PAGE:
Ukrainian President Volodymyr Zelensky, right, presents Viktor Shevchenko with a medal for his military service to Ukraine on April 7, 2023.
Kyiv CNN  — 

When Viktor Shevchenko was called forward to receive his medal from President Volodymyr Zelensky at a special ceremony in Kyiv earlier this year, his appearance seemed to come as a surprise to the Ukrainian leader.

It was not the neck gaiter Shevchenko was wearing, pulled up to cover his nose and mouth, though that certainly made him stand out from the rest of the two dozen men present. Instead, it was his darker skin tone, dark brown eyes and jet-black hair.

“Are you really Viktor Shevchenko, or are you collecting a medal on behalf of someone else?” Zelensky asked.

Shevchenko muttered his answer through the face scarf, but his voice was muffled, and the president failed to catch his reply.

Shevchenko tried again a bit louder.

This time, Zelensky understood.

He was the right soldier, but Viktor Shevchenko was not his real name.

Shevchenko laughed as he recalled the episode over lunch at a Crimean Tatar restaurant in Kyiv, and said the president was apologetic as soon as the penny dropped.

“He could see I was Tatar, that I wasn’t Slavic. I told him my parents are still in Crimea and he immediately understood,” he told us over a meal of traditional lamb chebureki, or fried turnovers seasoned with pepper, and dumplings.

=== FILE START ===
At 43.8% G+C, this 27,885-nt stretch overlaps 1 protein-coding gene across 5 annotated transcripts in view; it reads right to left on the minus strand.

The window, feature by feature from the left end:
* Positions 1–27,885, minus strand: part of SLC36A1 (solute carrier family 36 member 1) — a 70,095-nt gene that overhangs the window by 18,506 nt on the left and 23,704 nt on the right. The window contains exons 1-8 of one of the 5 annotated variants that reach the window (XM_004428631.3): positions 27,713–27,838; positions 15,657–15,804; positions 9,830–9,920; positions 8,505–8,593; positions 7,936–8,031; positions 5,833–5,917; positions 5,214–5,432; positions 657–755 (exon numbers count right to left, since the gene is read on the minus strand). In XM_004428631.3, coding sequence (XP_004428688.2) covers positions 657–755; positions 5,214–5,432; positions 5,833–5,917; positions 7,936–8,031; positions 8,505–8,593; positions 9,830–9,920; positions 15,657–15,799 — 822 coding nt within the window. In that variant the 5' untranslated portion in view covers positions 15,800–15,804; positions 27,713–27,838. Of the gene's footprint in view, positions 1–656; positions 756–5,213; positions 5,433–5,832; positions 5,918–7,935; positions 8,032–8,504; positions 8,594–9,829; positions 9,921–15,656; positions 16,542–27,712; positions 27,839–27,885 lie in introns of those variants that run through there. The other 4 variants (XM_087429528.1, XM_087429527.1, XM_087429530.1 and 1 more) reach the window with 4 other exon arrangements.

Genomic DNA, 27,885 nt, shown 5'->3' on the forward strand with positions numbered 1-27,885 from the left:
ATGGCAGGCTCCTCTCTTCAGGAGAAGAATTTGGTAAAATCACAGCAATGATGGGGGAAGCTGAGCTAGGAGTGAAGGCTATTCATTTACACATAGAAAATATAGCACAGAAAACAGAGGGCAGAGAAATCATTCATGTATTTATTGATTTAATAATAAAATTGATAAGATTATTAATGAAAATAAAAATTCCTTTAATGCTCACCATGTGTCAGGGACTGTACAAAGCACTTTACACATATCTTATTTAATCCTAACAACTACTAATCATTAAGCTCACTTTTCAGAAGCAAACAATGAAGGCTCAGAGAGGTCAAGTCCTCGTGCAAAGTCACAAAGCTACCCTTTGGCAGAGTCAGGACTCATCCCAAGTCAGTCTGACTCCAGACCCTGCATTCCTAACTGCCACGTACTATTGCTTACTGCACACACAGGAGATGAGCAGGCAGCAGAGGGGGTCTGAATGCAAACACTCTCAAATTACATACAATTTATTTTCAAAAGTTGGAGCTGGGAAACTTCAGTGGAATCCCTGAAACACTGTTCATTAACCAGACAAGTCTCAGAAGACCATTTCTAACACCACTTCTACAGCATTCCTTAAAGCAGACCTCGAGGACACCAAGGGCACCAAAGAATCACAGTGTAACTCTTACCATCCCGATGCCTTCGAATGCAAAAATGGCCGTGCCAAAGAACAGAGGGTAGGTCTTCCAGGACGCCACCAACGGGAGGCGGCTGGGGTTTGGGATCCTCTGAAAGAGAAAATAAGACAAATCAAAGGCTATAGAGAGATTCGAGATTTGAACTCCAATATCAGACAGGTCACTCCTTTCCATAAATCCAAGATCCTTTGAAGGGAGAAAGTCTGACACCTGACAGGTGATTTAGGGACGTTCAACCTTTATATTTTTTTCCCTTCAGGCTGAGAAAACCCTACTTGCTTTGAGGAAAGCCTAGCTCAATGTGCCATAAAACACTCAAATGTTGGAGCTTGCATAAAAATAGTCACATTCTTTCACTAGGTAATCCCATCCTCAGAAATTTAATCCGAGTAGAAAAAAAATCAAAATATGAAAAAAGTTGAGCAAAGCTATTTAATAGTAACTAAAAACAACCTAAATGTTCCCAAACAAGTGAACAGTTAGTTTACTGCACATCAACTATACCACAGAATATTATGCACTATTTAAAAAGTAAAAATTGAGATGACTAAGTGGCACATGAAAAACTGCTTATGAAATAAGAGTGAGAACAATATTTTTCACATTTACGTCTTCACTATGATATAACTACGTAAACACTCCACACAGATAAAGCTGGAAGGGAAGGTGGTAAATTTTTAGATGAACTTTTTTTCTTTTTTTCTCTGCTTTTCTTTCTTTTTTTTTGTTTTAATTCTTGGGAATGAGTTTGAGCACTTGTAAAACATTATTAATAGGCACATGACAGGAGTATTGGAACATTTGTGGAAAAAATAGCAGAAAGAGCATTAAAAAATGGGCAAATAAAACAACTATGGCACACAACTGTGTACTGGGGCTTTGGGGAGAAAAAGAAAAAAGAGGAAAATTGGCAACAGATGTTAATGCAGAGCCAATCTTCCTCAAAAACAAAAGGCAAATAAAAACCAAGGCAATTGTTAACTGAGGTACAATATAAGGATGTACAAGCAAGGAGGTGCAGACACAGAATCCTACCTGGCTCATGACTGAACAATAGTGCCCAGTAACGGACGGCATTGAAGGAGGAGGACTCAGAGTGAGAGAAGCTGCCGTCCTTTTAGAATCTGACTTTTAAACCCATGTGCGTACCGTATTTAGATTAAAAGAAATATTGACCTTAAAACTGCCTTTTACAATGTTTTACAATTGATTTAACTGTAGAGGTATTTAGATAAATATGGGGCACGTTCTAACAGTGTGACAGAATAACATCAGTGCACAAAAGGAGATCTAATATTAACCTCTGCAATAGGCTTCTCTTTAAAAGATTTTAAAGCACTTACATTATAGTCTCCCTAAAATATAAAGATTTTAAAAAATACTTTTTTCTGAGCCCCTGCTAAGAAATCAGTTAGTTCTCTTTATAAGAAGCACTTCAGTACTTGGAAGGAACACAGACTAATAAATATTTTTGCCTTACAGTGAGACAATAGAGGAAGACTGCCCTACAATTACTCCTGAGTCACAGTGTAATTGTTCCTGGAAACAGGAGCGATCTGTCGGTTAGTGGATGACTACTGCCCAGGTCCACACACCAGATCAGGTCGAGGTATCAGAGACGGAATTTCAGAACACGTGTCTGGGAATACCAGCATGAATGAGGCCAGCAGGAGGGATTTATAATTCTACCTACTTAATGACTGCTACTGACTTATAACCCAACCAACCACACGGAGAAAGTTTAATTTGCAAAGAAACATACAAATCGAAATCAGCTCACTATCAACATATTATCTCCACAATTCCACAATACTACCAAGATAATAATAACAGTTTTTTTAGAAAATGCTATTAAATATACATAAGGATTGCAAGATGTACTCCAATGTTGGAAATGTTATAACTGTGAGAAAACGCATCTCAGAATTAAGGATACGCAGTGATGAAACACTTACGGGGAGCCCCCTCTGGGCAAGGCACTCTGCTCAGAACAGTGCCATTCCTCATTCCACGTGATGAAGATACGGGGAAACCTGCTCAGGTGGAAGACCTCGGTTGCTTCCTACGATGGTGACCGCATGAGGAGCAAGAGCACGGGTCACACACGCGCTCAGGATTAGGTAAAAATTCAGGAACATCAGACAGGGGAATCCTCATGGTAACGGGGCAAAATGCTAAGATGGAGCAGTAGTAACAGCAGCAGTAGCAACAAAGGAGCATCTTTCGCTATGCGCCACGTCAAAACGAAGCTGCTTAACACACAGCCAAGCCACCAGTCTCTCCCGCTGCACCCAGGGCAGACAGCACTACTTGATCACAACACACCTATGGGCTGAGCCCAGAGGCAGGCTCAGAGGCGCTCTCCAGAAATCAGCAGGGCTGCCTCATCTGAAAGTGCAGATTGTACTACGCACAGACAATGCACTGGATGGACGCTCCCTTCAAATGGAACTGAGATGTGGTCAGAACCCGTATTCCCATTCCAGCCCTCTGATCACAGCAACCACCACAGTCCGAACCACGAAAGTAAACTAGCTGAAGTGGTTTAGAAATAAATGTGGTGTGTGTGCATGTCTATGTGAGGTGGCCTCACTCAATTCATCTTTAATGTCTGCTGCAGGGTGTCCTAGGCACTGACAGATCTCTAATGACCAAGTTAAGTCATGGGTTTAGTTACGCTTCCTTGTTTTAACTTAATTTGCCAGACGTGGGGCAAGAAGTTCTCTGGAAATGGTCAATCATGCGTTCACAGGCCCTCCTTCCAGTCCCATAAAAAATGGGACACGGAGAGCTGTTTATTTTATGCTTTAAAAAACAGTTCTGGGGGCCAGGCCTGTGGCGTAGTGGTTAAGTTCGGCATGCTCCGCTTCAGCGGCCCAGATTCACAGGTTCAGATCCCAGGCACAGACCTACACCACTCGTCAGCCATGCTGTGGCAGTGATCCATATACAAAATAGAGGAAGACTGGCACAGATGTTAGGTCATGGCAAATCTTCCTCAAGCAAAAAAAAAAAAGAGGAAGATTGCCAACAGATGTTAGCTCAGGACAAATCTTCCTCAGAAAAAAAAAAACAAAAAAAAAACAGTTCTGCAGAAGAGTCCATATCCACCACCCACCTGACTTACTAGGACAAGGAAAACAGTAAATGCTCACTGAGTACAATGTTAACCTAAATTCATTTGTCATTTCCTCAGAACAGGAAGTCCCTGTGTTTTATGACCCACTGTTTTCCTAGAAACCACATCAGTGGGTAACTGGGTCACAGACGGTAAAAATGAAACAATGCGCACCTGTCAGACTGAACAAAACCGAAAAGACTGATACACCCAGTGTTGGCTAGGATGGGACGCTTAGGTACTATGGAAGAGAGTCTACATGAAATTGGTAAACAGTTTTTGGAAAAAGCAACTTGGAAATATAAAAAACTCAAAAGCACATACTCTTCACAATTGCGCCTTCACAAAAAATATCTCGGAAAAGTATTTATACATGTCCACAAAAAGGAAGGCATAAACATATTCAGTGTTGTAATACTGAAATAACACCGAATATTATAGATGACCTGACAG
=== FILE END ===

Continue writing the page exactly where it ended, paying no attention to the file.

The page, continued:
He chose the name Shevchenko carefully, he said, to sound as un-Tatar as possible.

His parents, still living in the Russian-occupied peninsula, could expect to receive a knock on the door in the middle of the night if he had given his real name. Even a different, Tatar-sounding, name could have caused trouble if another family had been harassed through mistaken identity.

Traditional dishes are served for lunch at a Crimean Tatar restaurant in Kyiv.

The history of the Crimean Tatars has taught them to tread carefully. Periods of persecution and exodus, mainly at Russian hands, have characterized the Muslim ethnic minority’s story from at least as far back as 1783, when Russian Empress Catherine the Great annexed Crimea after wresting it from the Ottoman empire. Many Tatars fled.

On May 18, 1944, Soviet leader Joseph Stalin ordered their community’s mass expulsion following the Red Army’s recapture of Crimea from Hitler’s Wehrmacht. The Crimean Tatars were accused of collaborating with the Nazis and were taken off in cattle trucks to the Ural Mountains and to Uzbekistan, thousands of kilometers away.

The lucky ones were tipped off by friends, and had a few hours to grab their Qurans and a few other belongings; the rest were caught by surprise and bundled out of their homes in the middle of the night.

In all, historians and official Ukrainian figures put the number deported at more than 200,000, of whom roughly 40% are believed to have died – either during the forced journey east or within the first year of exile – mostly through disease, hunger or thirst.

It was only during the final years of the Soviet Union in the late 1980s and then into the 1990s as Ukraine achieved independence that Crimean Tatars, Shevchenko’s parents among them, were allowed to return. Within two decades, official census figures show, their number had reached almost a quarter of a million – about 10% of the territory’s population.

Viktor Shevchenko, in combat uniform, shows patches on his arm bearing the flags of Ukraine and the Crimean Tatars.